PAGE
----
Jan de Vries projecten

Make waste valuable, one solution at a time ...

Reclycling solutions

Reclycling solutions for plastic waste
Modern life is unthinkable without plastic, but there's a catch. Some of the properties that make it so useful, like its low cost, light weight and durability, also make it hard to dispose of.

In the EU, instead of recycling all our plastic waste, we send a third of it straight to landfill. That's a waste of resources, and a waste of energy.

To make things worse, millions of tonnes of this waste end up in the oceans. Birds, turtles and sealife get tangled in plastic bags and abandoned fishing equipment, or they die from eating plastic debris. Over time, larger pieces of plastic break down into tiny particles called microplastic, which can form a sort of plastic soup. These particles can soak up chemical additives and endocrine disruptors, and when they are eaten and enter the food chain, they can end up on our plates.

It's a large-scale problem, and it needs a global response. Part of the answer can be found in the Sustainable Development Goals adopted by the UN, which include a target to prevent and significantly reduce marine pollution of all kinds, including marine litter. But the EU is also acting on the problem, and the Circular Economy Action Package adopted in December 2015 makes plastics a priority.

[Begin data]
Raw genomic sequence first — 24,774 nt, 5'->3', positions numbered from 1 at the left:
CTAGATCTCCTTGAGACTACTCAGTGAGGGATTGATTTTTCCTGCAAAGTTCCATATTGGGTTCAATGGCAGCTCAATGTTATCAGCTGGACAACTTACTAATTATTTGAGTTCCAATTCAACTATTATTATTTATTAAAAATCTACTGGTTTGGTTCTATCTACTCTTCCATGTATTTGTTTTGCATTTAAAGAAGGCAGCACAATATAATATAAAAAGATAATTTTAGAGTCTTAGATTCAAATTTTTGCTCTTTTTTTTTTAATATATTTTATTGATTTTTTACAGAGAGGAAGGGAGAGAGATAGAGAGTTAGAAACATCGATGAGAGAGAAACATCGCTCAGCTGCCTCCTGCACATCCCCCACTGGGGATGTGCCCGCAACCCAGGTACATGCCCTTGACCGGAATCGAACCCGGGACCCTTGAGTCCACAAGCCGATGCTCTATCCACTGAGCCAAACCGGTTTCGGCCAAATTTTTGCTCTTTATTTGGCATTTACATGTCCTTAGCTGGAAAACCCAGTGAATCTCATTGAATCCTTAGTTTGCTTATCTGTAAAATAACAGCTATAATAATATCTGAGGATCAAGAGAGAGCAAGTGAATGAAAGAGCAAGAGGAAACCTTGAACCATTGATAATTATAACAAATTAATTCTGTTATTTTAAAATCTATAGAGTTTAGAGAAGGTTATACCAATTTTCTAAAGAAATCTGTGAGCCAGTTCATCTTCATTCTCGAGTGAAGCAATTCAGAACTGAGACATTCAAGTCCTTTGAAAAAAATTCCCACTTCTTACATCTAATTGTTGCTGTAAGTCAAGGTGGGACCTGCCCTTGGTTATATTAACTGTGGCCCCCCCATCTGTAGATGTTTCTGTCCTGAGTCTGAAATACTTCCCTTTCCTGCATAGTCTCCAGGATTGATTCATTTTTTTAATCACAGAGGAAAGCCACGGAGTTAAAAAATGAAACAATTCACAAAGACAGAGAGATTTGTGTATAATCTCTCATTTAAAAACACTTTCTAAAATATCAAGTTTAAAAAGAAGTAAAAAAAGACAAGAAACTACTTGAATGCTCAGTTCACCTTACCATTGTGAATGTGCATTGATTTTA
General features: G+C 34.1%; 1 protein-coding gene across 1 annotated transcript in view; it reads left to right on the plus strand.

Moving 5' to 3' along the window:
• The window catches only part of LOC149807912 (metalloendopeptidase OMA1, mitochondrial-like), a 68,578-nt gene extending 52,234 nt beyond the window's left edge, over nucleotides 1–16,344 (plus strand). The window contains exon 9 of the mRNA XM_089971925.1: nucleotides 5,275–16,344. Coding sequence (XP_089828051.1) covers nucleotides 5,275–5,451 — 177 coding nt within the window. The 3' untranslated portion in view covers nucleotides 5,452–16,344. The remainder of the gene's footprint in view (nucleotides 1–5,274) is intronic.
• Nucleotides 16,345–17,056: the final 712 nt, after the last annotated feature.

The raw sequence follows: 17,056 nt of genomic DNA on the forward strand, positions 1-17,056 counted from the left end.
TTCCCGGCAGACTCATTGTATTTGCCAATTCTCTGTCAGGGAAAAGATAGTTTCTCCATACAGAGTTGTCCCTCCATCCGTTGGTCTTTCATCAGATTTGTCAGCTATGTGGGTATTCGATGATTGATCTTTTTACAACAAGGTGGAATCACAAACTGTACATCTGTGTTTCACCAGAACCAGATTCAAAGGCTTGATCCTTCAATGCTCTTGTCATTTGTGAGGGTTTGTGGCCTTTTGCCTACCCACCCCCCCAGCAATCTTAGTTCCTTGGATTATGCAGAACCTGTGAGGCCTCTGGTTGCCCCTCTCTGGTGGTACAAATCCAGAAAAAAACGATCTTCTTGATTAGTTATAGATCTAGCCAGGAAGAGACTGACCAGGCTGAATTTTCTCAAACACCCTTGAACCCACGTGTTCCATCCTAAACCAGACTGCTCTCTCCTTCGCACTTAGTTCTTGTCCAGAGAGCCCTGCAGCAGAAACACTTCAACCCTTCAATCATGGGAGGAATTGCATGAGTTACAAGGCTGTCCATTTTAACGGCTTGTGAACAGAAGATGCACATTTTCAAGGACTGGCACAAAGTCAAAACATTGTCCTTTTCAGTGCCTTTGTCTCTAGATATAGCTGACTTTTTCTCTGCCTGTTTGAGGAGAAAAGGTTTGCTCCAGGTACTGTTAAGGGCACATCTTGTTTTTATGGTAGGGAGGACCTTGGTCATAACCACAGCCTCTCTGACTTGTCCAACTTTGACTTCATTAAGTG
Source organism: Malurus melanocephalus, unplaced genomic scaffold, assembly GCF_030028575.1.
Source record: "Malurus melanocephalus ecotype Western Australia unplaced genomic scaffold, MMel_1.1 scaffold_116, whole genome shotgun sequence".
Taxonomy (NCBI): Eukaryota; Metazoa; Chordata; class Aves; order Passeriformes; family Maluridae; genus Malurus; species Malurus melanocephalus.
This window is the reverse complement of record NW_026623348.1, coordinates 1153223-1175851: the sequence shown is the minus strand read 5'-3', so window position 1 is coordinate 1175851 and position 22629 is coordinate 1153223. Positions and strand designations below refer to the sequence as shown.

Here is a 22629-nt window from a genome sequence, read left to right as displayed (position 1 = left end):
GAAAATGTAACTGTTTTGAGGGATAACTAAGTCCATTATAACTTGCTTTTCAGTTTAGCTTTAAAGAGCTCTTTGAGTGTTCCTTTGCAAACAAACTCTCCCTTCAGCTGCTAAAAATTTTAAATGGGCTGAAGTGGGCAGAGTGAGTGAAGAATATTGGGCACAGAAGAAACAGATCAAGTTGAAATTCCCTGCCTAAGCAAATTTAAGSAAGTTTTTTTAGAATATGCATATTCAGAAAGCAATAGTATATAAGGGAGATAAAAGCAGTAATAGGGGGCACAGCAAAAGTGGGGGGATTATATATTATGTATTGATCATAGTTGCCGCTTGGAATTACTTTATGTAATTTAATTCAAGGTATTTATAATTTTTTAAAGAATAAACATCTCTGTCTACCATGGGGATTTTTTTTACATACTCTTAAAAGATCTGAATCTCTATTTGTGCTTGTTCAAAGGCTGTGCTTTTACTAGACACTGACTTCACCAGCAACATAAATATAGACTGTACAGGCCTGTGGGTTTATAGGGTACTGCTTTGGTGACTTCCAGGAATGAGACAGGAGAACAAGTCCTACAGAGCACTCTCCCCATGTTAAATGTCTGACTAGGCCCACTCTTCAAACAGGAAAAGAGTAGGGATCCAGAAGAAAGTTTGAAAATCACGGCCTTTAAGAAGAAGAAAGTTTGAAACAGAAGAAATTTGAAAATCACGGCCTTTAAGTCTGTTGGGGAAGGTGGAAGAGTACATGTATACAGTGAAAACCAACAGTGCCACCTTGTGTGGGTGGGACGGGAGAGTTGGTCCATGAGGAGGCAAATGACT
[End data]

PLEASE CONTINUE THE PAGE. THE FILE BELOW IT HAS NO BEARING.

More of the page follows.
Plastic waste already needed to be collected separately, but the Package proposes raising the recycling target for plastic packaging to 55%, and reducing landfilling to no more than 10% by 2030.

A new dedicated plastics strategy is also being prepared, to help Europe improve recycling, cut marine litter, and remove potentially dangerous chemicals. The Commission published the roadmap of the Communication on Plastics in a Circular Economy (including action on marine litter) on January 2017.

It's the first comprehensive policy response to the plastic challenge, tackling design, manufacturing, use and disposal – a truly strategic approach.

Local solutions

We embrace global and EU activities, but we strongly feel that local solutions must also be applied. We focus on solutions for plastic waste in our region Groningen.

In the past 3 years, Jan de Vries projecten performed a survey how businesses can contribute & benefit locally. We found two solutions:

1. Separation technology for plastic waste, to attain 98% pure components. We focus on improving selection & separation techniques for already washed plastic feed stock.

Example of separation unit for plastic waste

2. Using plastic waste as feed stock to produce natural gas.We aim to setup units that produce 3 million m3/year natural gas quality to be injected in the main grid. The technology has been tested in a greenhouse environment.

Find out how you can participate in these projects …
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